During coffee hour I witnessed two women recruiting other women, of all ages, to join a women’s self-defense class that will be offered free of charge by the sensei of the Karate Dojo that meets in the church.

These are all important, heart-felt efforts to make a difference in people’s lives.

Lenten Devotion for March 18, 2023

The Good Courage writer for today worked from a passage in the 3rd chapter of the letter to the Phillippians. Here is a version of part of it from The Message:

 “I’m not saying that I have this all together, that I have it made. But I am well on my way, reaching out for Christ, who has so wondrously reached out for me. Friends, don’t get me wrong: By no means do I count myself an expert in all of this, but I’ve got my eye on the goal, where God is beckoning us onward—to Jesus. I’m off and running, and I’m not turning back.

So let’s keep focused on that goal, those of us who want everything God has for us.”

I started running cross-country in high school. I was not good at it, but I liked it. It’s the only athletic team I ever “made” in high school. There were no try outs. If you came to practice, you were a runner.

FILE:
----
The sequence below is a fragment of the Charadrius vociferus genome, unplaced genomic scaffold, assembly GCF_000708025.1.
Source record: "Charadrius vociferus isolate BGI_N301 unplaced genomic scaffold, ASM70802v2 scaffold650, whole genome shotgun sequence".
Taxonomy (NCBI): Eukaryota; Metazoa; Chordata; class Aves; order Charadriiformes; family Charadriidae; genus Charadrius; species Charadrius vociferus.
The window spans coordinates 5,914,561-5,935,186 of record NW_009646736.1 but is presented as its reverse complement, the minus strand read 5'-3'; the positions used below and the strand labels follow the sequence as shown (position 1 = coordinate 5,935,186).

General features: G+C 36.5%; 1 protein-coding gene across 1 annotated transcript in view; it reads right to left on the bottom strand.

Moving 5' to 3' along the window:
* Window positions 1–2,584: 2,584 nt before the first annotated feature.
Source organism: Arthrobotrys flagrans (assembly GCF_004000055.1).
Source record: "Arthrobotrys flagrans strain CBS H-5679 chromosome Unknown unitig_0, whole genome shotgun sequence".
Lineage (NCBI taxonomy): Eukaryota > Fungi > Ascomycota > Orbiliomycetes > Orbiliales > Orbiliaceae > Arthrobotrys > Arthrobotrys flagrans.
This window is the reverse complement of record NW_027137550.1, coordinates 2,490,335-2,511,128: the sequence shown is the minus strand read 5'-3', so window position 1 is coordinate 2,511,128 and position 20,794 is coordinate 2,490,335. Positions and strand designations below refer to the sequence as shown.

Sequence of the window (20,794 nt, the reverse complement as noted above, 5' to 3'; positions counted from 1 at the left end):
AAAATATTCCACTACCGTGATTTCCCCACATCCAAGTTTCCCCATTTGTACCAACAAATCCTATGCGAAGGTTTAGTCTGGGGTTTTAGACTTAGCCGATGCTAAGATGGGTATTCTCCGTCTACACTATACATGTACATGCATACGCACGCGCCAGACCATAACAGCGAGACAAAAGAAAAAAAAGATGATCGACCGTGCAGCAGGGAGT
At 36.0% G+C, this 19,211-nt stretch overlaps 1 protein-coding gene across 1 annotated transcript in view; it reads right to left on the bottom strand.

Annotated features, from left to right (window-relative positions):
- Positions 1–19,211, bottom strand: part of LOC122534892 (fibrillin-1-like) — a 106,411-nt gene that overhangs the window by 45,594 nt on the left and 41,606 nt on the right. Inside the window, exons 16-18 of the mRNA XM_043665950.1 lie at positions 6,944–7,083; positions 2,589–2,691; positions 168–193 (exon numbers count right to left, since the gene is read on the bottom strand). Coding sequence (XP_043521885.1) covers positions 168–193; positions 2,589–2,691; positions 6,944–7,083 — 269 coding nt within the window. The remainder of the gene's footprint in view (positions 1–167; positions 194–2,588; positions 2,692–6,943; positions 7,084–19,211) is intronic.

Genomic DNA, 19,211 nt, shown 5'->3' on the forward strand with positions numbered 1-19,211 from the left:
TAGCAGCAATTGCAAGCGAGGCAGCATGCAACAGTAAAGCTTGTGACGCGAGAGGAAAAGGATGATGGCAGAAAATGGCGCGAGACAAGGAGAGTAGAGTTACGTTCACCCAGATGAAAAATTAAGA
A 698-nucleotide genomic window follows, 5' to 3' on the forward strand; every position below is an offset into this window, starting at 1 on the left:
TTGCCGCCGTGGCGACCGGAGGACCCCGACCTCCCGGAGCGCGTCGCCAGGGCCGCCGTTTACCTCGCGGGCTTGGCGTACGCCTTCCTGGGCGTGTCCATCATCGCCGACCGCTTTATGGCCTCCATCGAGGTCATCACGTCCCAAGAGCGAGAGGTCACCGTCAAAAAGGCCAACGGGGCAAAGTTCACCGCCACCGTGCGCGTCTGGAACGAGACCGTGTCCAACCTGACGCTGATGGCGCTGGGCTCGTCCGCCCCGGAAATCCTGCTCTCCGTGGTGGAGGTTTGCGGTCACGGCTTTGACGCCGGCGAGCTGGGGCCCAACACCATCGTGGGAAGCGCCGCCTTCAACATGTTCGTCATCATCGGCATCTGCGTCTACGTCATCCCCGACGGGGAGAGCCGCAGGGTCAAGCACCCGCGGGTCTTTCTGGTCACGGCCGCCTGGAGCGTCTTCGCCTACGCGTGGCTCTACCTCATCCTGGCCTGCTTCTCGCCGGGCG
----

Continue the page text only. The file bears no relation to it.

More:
I’m still not a great runner. Years ago I ran a few half-marathons, and full marathons. More recently, I do 5 km events, that others think of as races. I am happy to start, cover the course, and finish.

I cheer on the ones who are out front, and who will reach the finish line before I am halfway there. I cheer on the ones who are struggling. It’s okay to take a walk break, stop at a water station for a drink and a rest. It’s okay to go as far as you can, and be kind to yourself.

We are, all of us, on the race course and off, works in progress. We do what we can do.

The photo is from about a decade ago. My friend Mary Ann joined me for part of “Darrow’s Dash”, a fundraiser for the congregation I served then.

I remember running in the 1980’s while carrying my rather sizable and weighty “Walkman”, and listening to the soundrack from “Chariots of Fire”. That’s the movie about Eric Liddell, the Scottish missionary who famously refused to run in the qualifying heats for the 100 metre sprint at the 1924 Paris Olympics, because they were on Sunday.

Because life is weird and amazing, the congregation for which I ran “Darrow’s Dash” included a lovely woman named Heather, who is one of Eric Liddell’s daughters.